Understanding how dietary habits are connected through the generations could have valuable benefits for community health, a new study shows.
The Taiwanese study assessed the relationship between the quality of children’s diets and that of their elders in a wide range of representative communities, generating findings that have international relevance.
Led by Emeritus Professor Mark Wahlqvist from Monash University’s Department of Epidemiology and Preventive Medicine and the Monash Asia Institute, the research used national survey information on health and nutrition for more than 2400 students aged from six to 13, and nearly 1800 elderly people.
“The groups of children who scored highest on dietary quality showed a correlation with high dietary scores among their respective elders,” Professor Wahlqvist said.
This was seen within the context of a range of factors that were shown to influence the quality of children’s diets.
“Factors from level of household income and parental education to the amount of time children spend watching television were all found to be significant determinants of dietary quality in children,” Professor Wahlqvist said.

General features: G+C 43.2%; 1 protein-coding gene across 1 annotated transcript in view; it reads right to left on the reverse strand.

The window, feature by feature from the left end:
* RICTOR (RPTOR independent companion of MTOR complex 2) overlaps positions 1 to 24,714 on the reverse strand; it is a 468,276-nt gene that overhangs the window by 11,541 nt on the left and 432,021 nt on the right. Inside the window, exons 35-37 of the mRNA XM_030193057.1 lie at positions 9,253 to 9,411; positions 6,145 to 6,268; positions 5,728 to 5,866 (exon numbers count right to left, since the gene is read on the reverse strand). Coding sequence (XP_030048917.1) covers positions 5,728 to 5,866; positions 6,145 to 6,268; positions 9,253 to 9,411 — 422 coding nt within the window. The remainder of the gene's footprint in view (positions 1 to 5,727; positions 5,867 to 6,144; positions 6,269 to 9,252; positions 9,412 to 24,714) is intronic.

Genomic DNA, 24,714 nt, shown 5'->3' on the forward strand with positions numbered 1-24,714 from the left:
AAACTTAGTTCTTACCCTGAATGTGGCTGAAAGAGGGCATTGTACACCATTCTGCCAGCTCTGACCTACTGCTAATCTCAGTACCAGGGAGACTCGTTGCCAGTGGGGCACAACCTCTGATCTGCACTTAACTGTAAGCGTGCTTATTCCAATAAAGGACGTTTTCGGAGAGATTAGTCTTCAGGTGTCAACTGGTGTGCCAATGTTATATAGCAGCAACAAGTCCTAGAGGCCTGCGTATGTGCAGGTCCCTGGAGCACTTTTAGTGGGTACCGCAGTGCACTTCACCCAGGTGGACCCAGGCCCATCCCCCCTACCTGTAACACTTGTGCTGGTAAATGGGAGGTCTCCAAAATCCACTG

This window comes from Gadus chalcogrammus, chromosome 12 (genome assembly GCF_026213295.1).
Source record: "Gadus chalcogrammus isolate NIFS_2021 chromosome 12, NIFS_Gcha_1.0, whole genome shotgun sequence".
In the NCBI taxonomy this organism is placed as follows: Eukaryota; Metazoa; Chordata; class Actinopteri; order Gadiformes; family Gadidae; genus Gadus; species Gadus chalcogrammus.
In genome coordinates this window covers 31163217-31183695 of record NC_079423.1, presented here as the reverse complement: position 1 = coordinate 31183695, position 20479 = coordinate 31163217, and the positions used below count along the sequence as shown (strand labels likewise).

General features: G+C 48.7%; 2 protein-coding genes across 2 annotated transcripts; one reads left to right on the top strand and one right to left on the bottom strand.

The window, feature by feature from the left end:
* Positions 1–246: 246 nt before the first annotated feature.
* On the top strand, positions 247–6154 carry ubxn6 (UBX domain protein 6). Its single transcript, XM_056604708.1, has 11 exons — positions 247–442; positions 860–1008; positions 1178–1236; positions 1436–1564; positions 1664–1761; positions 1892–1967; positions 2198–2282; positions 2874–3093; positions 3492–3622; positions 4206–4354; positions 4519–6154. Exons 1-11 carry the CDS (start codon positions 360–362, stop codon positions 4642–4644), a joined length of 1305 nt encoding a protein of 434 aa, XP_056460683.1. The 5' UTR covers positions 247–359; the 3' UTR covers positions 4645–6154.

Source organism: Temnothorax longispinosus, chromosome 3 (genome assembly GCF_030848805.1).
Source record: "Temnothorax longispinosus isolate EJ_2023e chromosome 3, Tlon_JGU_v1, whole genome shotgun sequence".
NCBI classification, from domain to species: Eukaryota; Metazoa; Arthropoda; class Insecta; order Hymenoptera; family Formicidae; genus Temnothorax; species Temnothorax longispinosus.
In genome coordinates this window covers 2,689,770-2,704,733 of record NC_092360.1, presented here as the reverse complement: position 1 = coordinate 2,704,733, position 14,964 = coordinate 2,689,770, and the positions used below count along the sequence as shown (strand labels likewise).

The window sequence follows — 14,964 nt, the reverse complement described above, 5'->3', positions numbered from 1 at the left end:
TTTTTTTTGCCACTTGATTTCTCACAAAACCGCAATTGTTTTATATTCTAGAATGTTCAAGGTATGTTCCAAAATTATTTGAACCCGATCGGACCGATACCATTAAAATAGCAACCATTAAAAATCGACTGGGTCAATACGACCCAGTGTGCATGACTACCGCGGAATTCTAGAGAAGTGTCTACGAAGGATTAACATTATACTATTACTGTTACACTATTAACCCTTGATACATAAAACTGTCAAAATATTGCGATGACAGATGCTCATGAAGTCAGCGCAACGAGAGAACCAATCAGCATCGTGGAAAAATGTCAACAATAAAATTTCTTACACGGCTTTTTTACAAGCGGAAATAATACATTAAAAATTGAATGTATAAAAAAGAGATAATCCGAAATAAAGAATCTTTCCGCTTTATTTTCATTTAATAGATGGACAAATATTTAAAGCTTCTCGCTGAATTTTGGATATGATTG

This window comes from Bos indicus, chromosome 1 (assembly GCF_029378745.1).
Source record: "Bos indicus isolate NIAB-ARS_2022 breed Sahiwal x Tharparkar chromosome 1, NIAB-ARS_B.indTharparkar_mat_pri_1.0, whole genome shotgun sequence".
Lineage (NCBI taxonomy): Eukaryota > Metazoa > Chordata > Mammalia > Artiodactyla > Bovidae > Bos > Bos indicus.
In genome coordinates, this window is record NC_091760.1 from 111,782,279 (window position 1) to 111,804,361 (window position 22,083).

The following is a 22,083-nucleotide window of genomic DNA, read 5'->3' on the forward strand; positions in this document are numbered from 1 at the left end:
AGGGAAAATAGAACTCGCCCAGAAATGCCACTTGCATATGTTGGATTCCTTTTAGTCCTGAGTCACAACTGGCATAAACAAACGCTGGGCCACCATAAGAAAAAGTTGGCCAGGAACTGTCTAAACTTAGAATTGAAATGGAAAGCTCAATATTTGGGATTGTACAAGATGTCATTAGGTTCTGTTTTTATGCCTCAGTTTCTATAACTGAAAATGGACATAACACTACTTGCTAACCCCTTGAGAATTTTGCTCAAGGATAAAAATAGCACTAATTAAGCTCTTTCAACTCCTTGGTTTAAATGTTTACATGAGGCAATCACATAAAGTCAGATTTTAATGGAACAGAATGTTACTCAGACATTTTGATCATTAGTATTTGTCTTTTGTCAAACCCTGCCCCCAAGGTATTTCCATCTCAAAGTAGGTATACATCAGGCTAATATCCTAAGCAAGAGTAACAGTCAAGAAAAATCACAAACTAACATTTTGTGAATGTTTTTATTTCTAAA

When the overall findings were adjusted for these aspects, the quality of elders’ diets was still significantly associated with that of young people’s.
The researchers believe grandparents may be even more likely than parents to influence food habits.
“It is likely that the grandparent generation is transmitting what the cultural group has acquired over several generations, modulated by their children and grandchildren,” Professor Wahlqvist said.
The research also raised the possibility that the association works both ways, with children’s familiarity with information technology, for example, boosting their influence over their elders.
Given the links between diet and health issues such as obesity and longevity, the intergenerational associations are particularly relevant, Professor Wahlqvist said.
“Our findings suggest that a decline in nutritional capacity in communities, represented by intergenerational transfer of food patterns, may place community health at risk. At the same time, the observations suggest that intervening with healthy eating measures in one generation may benefit other generations as well.”
The study, which also involved the National Health Research Institutes, Taiwan, will be published later this month in the Ecology of Food and Nutrition journal.